5

I have this warning.

warning : 'return' with no value, in function returning non-void.

2
  • 11
    "Doctor, it hurts when I rub here!" "Well, stop doing it, then!" :-P Seriously, if a function has a return type, don't just return;, but return a value of the required type. Mar 11 '10 at 5:01
  • it happens when you have no return statement for a function who is returning a non-void value. you just need to use a return statement.
    – Shantanu
    Dec 19 '18 at 13:02
16

You have something like:

int function(void)
{
    return;
}

Add a return value, or change the return type to void.

The error message is very clear:

warning : 'return' with no value, in function returning non-void.

A return with no value is similar to what I showed. The message also tells you that if the function returns 'void', it would not give the warning. But because the function is supposed to return a value but your 'return' statement didn't, you have a problem.

This is often indicative of ancient code. In the days before the C89 standard, compilers did not necessarily support 'void'. The accepted style was then:

function_not_returning_an_explicit_value(i)
char *i;
{
    ...
    if (...something...)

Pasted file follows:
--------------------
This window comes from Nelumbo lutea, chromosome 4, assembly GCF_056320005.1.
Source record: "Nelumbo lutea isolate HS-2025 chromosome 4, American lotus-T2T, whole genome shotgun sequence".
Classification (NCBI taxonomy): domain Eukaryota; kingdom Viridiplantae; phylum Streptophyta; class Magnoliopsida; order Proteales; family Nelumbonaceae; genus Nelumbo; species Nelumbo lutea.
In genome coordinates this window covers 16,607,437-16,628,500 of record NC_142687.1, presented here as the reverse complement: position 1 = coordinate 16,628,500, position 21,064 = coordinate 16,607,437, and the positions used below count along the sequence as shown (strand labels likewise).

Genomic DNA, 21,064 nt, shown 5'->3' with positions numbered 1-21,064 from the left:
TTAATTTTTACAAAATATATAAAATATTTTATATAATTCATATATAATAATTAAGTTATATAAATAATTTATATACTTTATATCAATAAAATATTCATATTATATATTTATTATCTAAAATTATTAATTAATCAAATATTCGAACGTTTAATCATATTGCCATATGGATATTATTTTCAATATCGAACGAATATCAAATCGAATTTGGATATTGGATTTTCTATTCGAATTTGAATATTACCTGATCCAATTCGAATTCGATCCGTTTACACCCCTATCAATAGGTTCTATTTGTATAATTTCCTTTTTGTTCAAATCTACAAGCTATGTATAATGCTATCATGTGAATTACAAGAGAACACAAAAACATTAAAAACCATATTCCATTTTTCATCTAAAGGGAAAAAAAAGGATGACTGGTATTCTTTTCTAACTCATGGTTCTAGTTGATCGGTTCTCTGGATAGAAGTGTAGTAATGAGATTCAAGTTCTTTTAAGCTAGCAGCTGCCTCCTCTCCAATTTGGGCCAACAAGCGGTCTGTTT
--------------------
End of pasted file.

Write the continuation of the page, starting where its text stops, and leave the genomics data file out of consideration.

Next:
return;
}

Technically, the function returns an int, but no value was expected. This style of code elicits the warning you got - and C99 officially outlaws it, but compilers continue to accept it for reasons of backwards compatibility.

1
  • 2
    I appreciate your explanation of why this is merely treated as a warning. Jan 7 '16 at 0:58
4

This warning also happens if you forget to add a return statement as the last statement:

int func(){}

If you don't specify the return type of a function it defaults to int not to void so these are also errors:

func(){}
func(){ return; }

If you really do not need to return a value you should declare your function as returning void:

void func(){}
void func(){ return; }
3

This warning happens when you do this:

int t() { return; }

Because t() is declared to return an int, but the return statement isn't returning an int. The correct version is:

int t() { return 0; }

Obviously your code is more complicated, but it should be fairly easy to spot a bare return in your code.

0

Whenever you are not declaring any function with void(null) return value,

void examPle(){//Function block with no return type }

, you should always specify a valid return type you expext as the o/p. Below is the basic syntax of what you should be returning when writing your main block.

int main(){ 
return 0;
}

here return 0; means success.

0

while making a new class declare a class as void i.g.

void sum(int a, int b)
{
 //function
}

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